December 20th marked Paige’s MRI.
December 23rd came the diagnosis. (I also had an emergency appendectomy that day)
December 30th was our first neurology appointment where we learned the severity of Paige’s brain malformation.
January and February’s memories consist of the start of Infantile Spasms and a month long course of ACTHar steroid injections.  Health-wise, Paige has had a pretty good rest of the year year.  Her Infantile Spasms were controlled by the ACTHar and she has made quite a bit of progress developmentally that we were told probably weren’t possible.  We’re thankful for that and it’s been an amazing year of watching her and our son Will grow.

The past few weeks we’ve noticed some “questionable movements” that could possibly be seizures.  Luckily, Paige had a 24 hour EEG scheduled for yesterday and hopefully we get some answers.  Her neurologist and I agree that the reason the ACTHar treatment was so successful is because we started it almost as soon as Paige started having the seizures.  I’m hoping that if she is having them that it’s early enough and they’ll be controlled easily.  Hence,  Winter is Coming… We shall see…

Going back to this year, it’s been.. well, it’s been a long year. It’s been a year of the unknown. It’s been a journey of grief, acceptance, love, and adjustment. We’ve grown as a family in ways I never imagined and got our feet wet in a life-long road of a different kind of love. We’ve been overwhelmed with kindness from the people in our lives, we’ve felt lonely, we’ve gotten angry, we’ve struggled, we’ve made memories, met a bunch of INCREDIBLE families, and we’ve learned to be happy again. Constant learning and adjusting is the name of the game from here on out.

Andrew and I find ourselves reflecting on this past year.  There have been so many positives and great memories but as the air gets colder, we find ourselves thrust back into the rawness and realness of last year around this time.  In a way, I think it’s important to reflect on the bad and appreciate the good but it’s still painful.  Still, we’re determined to have a great holiday season and focus on the great holiday memories.

I’m planning on writing about the full 24 hour EEG tomorrow and other family updates tomorrow, but for now, here’s some pictures!

November Thanks

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It’s November and social media is abuzz with daily thankful posts to commemorate the Thanksgiving season.  Many people find these posts annoying, as we should be thankful year round, but I happen to love the posts.  I love the positivity and insight on my friend’s lives and it’s a nice break from political memes and Huffington Post articles.  While, it’s true, often times these posts are predictable and trite (Day 1:  I’m thankful for my mom and dad because … Day 2:  I’m thankful for my husband because… Day 3:  I’m thankful for my job, house, Diet Coke, friends, whatever else) it’s nice to reflect on the gifts and blessings you have.  Now that I’m 29 and far from my college days, my feed is filled more with weddings and babies than parties and apartment lounging — ahhh I miss those days!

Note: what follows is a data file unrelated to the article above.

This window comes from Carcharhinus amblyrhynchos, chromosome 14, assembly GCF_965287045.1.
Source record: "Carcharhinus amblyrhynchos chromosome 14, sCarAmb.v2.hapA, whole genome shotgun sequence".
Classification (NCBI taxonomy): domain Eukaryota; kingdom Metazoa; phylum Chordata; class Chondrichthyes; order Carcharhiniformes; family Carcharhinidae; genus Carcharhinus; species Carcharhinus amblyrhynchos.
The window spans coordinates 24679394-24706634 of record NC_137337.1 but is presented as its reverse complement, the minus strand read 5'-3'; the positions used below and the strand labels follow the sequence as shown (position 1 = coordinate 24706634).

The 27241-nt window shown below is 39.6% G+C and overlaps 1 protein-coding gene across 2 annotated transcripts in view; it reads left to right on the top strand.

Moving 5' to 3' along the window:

With that goes this one thankful post I probably see the most:

Day XX:  I’m thankful for my healthy children.

Before last year I would have never thought twice about this one.  I probably would have posted, if I did the 30 Days of Thanks, something very similar myself.  However, this year it stings.  When I see it I literally wince (and yes, I’m using the word ‘literally’ correctly.  I can upload a video if you need proof) and I get a little sad.  The word ‘healthy’ just rings in my ear and it’s hard to shake.  Until today.

Today, I came across one of these posts while I was eating lunch with my kids at the table.  Before I got to feel my heart sink, Paige kicked her feeding chair and gave me THE. BIGGEST. GRIN.  In that moment, I realized that I’m thankful for my unhealthy child.  I am thankful that she’s HERE.

My child that has a brain malformation that she did not ask for.  My child that will struggle for every “inchstone” she reaches.  Our family will have to carry her and tend to her needs the rest of her life.  Statistically, my child isn’t supposed to survive childhood.  While she’s not currently “sick” she is considered “terminal” and that’s a lot of weight on the heart already.  My child might not be considered “healthy” but she’s here.

She’s here.

SHE’S HERE!

If I were to write a thankful post for my children it would be this: